Mrs Caldicot's Cabbage War Review

After a lifetime as a downtrodden housewife, Thelma Caldicot (Pauline Collins) suddenly finds herself a widow, but her newfound freedom and sense of herself doesn’t last long as her son (Peter Capaldi) and his wife (Anna Wilson-Jones) manage to railroad her into the Twilight Years Rest Home. There she finds herself under the authority of manager Mr Hawksmoor (John Alderton) and a strict matron (Isla Blair). Appalled at the conditions that she and her fellow inmates are subjected to, and slowly becoming aware that her son and his wife have other reasons for moving her out of her house, she decides it is time to act.

With Pauline Collins as a put-upon housewife, Mrs Caldicot’s Cabbage War's most obvious antecedent is of course Shirley Valentine, but the superficial similarities at the start of the film soon vanish as the film finds its own path and direction. Similarities to One Flew Over The Cuckoo’s Nest also persist – the delinquent, criminal and outcast inmates of that film replaced by society's other social misfits - the elderly. But Thelma Caldicot is no Randall P McMurphy. She doesn't have a grudge against society or authority and doesn’t want confrontation – she has spent a lifetime avoiding it with her domineering husband – but only acts when she is forced into standing up for herself. She's been walked-over before and she's not going to allow it to happen again. It’s a nice touch and credit must go to director Ian Sharp and screenwriter Malcolm Stone for sensitive handling of Vernon Coleman’s book. Characters remain well-rounded - their behaviour and actions consistent with their motivations.

A major factor in the success of the film is down some fine performances from the cast. Pauline Collins never feels the need to play up her character, either for laughs or for sympathy. Her confusion when faced with her husbands death after a lifetime of being unable to give expression to her own personality is shown in a simmering resentment that occasionally breaks to the surface in her actions. Peter Capaldi as her son Derek, offers a refreshing alternative to the usual unsympathetic son. It’s not that he doesn’t care about his mother, but he is keen to please those other more immediate authority figures, his wife and his boss, and he lets his own petty career ambitions blind him to anything else. It's a character that could be easily over-played, but Capaldi knows exactly how far to take Derek. The same careful attention to character and performance is evident right down to the most minor role and a cast of familiar old faces and extremely capable actors.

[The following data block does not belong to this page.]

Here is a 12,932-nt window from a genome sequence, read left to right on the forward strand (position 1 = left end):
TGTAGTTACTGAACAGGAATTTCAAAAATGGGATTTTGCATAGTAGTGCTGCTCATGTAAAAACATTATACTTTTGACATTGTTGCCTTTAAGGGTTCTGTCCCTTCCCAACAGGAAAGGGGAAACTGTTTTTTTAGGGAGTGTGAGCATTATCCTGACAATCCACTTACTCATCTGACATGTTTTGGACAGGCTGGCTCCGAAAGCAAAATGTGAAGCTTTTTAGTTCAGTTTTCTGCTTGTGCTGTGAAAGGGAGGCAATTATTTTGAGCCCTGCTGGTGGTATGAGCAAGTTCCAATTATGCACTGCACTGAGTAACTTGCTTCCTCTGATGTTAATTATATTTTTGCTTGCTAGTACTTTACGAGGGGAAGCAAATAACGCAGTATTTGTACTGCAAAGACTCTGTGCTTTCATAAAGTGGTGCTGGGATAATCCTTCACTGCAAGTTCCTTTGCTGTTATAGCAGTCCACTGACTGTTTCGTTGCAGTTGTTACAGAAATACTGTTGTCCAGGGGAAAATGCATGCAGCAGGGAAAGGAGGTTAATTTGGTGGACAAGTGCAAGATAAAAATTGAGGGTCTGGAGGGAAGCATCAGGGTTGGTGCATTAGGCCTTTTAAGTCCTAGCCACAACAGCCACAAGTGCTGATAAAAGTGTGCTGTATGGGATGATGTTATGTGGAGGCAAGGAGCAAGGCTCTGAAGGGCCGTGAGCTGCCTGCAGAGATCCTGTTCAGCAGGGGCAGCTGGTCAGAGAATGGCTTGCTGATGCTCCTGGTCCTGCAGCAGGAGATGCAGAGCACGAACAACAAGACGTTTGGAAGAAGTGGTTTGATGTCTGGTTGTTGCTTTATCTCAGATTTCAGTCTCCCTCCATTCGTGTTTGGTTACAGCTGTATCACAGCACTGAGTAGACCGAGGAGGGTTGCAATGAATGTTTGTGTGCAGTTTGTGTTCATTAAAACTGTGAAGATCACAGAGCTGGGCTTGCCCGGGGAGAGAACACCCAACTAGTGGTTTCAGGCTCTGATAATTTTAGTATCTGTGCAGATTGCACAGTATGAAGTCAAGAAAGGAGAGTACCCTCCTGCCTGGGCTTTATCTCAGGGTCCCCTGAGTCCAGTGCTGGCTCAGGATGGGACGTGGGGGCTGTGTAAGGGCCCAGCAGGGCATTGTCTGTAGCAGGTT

Mrs Caldicot’s Cabbage War works where many similar British films fail – it doesn’t stretch the plot too far into improbability and it avoids the pitfalls of allowing maudlin sentimentality and tweeness to creep into the subject. This faithful treatment of the subject keeps the film within the bounds of realism, its gentle satire providing quite a few moments of fun as it raises issues over the treatment of the elderly in a society where business concerns for maximum profit from minimum investment take precedence to care for the sick and elderly.

For the most part, the anamorphic 1.85:1 picture is quite good with fair levels of detail, strong warm colours and a good contrast balance. There are great deal of compression artefacts and moderate levels of grain which are particularly noticeable at the start of the film. But these do become less evident as the film goes along. It’s not a great picture by any means and there are plenty of faults if you look for them, but it is more than adequate for the material, so I haven’t been too harsh on the scoring here. The DVD comes with a Dolby Digital 2.0 soundtrack and is clear and bright. An Australian DVD edition of the film has a 5.1 soundtrack, but I can’t see any advantage of surround sound in a film like this. There are no extra features on this DVD release at all.

Mrs Caldicot’s Cabbage War received a limited theatrical release earlier this year and was poorly received by the British press. It may not be until it reaches the more appropriate medium of the television screen that it finds a more the appreciative audience it will undoubtedly acquire. The quality of the DVD isn’t the greatest, but it allows a good film to be seen again by those who missed it first time around. Amusing, charming and often very funny, this is an enjoyable little film.

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